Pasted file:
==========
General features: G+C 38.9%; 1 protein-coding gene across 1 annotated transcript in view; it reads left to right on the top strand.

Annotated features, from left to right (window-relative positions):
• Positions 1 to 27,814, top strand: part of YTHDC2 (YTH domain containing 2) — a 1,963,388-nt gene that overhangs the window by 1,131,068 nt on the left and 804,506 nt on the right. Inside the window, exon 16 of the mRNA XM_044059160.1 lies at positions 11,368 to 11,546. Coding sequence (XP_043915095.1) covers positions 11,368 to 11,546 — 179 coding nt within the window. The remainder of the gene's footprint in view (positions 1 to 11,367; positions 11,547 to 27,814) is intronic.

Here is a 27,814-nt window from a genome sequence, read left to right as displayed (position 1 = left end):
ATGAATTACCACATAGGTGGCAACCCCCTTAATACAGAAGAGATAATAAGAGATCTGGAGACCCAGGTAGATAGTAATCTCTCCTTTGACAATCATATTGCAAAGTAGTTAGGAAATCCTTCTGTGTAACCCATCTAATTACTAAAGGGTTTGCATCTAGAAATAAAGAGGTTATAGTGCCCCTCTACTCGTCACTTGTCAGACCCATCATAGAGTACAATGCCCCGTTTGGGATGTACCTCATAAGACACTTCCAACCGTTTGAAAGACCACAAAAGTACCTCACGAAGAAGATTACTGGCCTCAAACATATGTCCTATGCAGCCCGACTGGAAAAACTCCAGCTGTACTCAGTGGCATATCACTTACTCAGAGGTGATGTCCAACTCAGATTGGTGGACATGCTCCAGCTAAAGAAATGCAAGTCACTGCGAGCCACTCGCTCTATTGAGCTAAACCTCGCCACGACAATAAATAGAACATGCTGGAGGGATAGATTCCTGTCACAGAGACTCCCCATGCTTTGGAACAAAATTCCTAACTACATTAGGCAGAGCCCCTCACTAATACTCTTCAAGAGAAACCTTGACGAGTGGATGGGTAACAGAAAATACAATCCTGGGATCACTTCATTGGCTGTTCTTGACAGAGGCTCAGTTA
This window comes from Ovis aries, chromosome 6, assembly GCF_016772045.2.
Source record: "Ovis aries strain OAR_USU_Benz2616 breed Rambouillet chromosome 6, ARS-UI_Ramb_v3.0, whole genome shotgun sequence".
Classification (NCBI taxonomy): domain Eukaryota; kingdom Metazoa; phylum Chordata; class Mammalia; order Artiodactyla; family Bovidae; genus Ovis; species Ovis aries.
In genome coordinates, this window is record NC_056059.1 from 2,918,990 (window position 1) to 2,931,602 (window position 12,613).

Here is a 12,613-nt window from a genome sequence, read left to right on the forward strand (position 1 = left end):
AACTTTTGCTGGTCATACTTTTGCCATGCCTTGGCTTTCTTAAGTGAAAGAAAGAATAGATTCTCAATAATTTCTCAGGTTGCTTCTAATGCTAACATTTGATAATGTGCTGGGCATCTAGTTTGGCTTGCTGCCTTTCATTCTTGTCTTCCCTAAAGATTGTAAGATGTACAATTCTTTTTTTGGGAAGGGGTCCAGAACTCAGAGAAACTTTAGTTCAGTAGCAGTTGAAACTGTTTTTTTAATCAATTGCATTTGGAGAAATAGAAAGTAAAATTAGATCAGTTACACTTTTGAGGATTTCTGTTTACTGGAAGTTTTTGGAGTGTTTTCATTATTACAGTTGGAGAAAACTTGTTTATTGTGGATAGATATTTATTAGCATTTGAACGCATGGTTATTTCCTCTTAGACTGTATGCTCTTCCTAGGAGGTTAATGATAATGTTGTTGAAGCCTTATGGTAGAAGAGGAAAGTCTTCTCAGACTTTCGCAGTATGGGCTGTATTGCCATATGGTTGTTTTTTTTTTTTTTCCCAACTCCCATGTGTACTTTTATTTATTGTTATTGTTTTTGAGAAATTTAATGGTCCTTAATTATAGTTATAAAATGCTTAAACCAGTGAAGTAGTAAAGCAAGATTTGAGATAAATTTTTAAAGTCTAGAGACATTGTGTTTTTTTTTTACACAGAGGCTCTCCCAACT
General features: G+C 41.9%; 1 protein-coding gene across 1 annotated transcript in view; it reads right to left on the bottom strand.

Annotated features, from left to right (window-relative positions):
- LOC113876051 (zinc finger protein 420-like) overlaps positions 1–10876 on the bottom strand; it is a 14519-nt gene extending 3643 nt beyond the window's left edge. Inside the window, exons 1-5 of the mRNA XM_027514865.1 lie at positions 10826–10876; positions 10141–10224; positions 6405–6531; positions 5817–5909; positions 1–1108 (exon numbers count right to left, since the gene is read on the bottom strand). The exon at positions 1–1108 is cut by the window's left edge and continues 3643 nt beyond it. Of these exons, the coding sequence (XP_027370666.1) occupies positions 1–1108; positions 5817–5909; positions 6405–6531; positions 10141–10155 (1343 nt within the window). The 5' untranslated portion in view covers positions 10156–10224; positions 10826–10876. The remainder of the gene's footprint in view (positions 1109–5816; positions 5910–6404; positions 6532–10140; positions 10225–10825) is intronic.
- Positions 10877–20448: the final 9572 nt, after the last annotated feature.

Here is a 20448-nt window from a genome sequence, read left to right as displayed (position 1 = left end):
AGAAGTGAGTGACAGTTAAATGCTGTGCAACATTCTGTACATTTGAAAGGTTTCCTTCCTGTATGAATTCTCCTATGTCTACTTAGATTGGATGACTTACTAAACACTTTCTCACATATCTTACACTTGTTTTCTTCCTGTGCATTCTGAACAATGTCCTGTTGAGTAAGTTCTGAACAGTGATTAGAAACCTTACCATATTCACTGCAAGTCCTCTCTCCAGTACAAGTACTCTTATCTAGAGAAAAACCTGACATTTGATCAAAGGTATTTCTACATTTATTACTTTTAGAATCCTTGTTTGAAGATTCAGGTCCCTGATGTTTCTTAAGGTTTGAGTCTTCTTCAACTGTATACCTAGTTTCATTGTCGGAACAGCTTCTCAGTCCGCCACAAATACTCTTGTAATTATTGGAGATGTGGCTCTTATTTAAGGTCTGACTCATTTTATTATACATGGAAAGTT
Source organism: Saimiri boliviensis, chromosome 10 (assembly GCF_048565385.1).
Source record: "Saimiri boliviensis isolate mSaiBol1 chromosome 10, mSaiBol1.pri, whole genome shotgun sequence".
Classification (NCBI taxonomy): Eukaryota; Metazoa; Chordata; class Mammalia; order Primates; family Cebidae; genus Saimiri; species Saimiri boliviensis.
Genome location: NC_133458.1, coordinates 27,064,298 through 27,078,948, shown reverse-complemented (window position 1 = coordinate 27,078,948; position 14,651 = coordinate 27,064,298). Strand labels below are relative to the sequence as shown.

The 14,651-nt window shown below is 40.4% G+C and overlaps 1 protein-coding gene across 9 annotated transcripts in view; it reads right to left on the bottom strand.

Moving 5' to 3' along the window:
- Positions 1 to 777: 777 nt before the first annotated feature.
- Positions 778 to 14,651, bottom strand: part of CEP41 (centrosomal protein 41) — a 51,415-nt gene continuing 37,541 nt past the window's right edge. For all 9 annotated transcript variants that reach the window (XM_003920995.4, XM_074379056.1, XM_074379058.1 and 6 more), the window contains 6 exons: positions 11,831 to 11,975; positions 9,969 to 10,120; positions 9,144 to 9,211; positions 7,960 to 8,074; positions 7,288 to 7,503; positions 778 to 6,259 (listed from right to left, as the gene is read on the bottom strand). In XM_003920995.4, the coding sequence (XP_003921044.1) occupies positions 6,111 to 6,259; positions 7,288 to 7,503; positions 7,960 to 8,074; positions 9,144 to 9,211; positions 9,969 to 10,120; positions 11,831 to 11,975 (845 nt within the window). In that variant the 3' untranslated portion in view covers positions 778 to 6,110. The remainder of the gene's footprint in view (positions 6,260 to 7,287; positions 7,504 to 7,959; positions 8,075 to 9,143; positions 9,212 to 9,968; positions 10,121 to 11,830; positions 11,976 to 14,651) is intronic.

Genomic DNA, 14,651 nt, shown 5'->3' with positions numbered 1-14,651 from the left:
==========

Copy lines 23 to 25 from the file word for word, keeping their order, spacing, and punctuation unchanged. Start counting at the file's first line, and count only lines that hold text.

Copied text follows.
Moving 5' to 3' along the window:
- Positions 1 to 777: 777 nt before the first annotated feature.
- Positions 778 to 14,651, bottom strand: part of CEP41 (centrosomal protein 41) — a 51,415-nt gene continuing 37,541 nt past the window's right edge. For all 9 annotated transcript variants that reach the window (XM_003920995.4, XM_074379056.1, XM_074379058.1 and 6 more), the window contains 6 exons: positions 11,831 to 11,975; positions 9,969 to 10,120; positions 9,144 to 9,211; positions 7,960 to 8,074; positions 7,288 to 7,503; positions 778 to 6,259 (listed from right to left, as the gene is read on the bottom strand). In XM_003920995.4, the coding sequence (XP_003921044.1) occupies positions 6,111 to 6,259; positions 7,288 to 7,503; positions 7,960 to 8,074; positions 9,144 to 9,211; positions 9,969 to 10,120; positions 11,831 to 11,975 (845 nt within the window). In that variant the 3' untranslated portion in view covers positions 778 to 6,110. The remainder of the gene's footprint in view (positions 6,260 to 7,287; positions 7,504 to 7,959; positions 8,075 to 9,143; positions 9,212 to 9,968; positions 10,121 to 11,830; positions 11,976 to 14,651) is intronic.